The fact that three vacancies – at the ICJ, ITLOS and the Continental Shelf Commission – have arisen at the same time makes the diplomatic task more complex
Hopefully the Jadhav matter will encourage Indian policy makers to take international law and its obligations and institutions more seriously, rather than as an encumbrance or distraction.
Disappointed With ‘Weak’ Arguments, Ruling: How Pakistan Reacted to ICJ Verdict on Kulbhushan Jadhav
“We based our case on jurisdiction and it proved weak.”
After Winning Provisional Battle in Jadhav’s Case at the ICJ, India Must Now Settle in for Long Haul
At this stage, it would probably be in India’s interest to stretch the ICJ case as long as possible, as this would at least ensure that Jadhav is not executed by Pakistan pending a final judgment.
If anything, Pakistan’s lawyers made it clear through their points that there is indeed a dispute between the parties over the interpretation and application of the Vienna Convention on Consular Relations.
External affairs minister Sushma Swaraj disclosed this information about the lead attorney in the Jadhav case late last night, in response to a tweet.
Arguments centred on question of urgency, and the status of the Vienna Convention on Consular Relations
India argued that human rights treated as “basics” all over the world had been thrown to the wind by Pakistan in the Kulbhushan Jadhav case.
With the first hearing of Jadhav’s case set for May 15 at the Hague, there are three possible primary arguments that Pakistan can make.
This is the first time India has initiated a case at the ICJ since 1971 and has chosen to do so because of the possibility that Pakistan might quickly carry put the death sentence imposed on the former Indian naval officer.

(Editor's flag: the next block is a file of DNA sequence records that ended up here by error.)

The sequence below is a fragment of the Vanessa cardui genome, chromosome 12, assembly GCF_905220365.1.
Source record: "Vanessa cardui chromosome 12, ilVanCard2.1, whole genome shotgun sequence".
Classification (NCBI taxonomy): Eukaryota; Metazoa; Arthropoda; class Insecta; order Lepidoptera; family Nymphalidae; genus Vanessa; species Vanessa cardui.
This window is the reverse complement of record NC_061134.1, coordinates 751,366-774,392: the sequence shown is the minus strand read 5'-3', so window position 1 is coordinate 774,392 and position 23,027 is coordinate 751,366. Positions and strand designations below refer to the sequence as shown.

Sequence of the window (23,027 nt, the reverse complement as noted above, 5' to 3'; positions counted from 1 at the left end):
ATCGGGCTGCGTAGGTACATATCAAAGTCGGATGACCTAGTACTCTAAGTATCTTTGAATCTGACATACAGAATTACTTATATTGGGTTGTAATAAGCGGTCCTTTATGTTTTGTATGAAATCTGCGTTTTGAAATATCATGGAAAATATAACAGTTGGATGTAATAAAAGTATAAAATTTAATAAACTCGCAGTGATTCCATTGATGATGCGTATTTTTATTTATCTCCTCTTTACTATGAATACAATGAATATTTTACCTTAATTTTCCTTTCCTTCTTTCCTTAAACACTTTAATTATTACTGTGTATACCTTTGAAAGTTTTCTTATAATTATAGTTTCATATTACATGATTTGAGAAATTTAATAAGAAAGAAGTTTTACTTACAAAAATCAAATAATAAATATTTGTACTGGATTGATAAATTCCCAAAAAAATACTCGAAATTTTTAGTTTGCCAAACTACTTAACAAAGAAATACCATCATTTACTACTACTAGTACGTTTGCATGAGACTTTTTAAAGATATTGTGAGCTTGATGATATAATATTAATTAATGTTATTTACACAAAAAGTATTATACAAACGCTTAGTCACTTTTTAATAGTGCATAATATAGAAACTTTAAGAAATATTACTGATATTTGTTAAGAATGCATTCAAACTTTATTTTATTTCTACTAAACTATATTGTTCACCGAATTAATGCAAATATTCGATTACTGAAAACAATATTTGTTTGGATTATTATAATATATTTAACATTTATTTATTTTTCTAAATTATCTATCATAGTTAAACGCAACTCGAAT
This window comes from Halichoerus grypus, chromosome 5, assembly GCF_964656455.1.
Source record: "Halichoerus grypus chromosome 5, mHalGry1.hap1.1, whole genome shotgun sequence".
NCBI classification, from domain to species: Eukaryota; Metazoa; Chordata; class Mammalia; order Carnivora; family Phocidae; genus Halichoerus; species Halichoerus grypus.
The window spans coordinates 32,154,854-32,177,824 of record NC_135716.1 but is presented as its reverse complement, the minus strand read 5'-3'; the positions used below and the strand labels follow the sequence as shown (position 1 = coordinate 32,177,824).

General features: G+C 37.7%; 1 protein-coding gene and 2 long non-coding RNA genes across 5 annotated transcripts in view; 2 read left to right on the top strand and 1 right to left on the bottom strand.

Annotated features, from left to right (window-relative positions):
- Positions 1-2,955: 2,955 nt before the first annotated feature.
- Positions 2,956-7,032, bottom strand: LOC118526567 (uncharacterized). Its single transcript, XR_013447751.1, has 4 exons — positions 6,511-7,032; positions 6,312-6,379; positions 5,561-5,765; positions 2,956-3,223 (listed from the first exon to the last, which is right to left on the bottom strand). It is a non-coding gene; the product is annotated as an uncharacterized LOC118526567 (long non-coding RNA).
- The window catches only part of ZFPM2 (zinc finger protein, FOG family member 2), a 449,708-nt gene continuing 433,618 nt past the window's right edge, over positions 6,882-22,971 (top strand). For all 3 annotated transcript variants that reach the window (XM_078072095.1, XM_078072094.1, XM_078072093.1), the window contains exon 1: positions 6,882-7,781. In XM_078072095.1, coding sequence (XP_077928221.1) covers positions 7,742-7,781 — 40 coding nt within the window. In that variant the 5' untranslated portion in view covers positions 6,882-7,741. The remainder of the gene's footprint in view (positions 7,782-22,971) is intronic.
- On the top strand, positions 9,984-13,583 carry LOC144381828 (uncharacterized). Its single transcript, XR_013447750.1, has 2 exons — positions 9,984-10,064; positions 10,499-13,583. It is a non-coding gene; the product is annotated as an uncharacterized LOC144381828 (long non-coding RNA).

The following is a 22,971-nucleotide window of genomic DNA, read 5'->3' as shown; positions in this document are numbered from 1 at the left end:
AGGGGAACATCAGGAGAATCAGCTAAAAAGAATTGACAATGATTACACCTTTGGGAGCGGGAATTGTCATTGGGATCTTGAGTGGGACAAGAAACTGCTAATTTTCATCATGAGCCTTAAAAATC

India appears keen to use diplomatic means to resolve the issue, but initiating proceedings against Pakistan before the International Court of Justice would serve us better.
While the ICJ ruling concluded that genocide had occurred in Srebrenica, it did not say genocide had happened in other parts of Bosnia.
The demise of the international jurist has left a void in the public international law scholarship that will be difficult to fill.
Chances of nuclear war between India and Pakistan may be remote, but the recent build-up of military activity along the border and the increasingly aggressive comments by leaders highlights the importance of the crusade against the atomic arms race.
The existence of a legal dispute between two states is a precondition for the court to take up a case involving them; India’s advocacy of disarmament showed there was none, the Indian side had argued.
India can take Pakistan to the International Court of Justice for denying it consular access to a citizen accused of espionage.
The Pakistani side thinks it has scored a major diplomatic triumph by getting an Indian man to confess to espionage and subversion, the Indian side dismisses the charges as baseless. Where does the truth lie?
We are not even prepared to recognise the gravity of the crime of communal violence and treat it on par with terrorism, let alone adopt legal remedies to deal with it.
India’s hands are tied by the declaration it filed with the ICJ in 1974 excluding certain disputes from the jurisdiction of the court. The case of the torture of Capt. Saurabh Kalia squarely falls within the excluded category.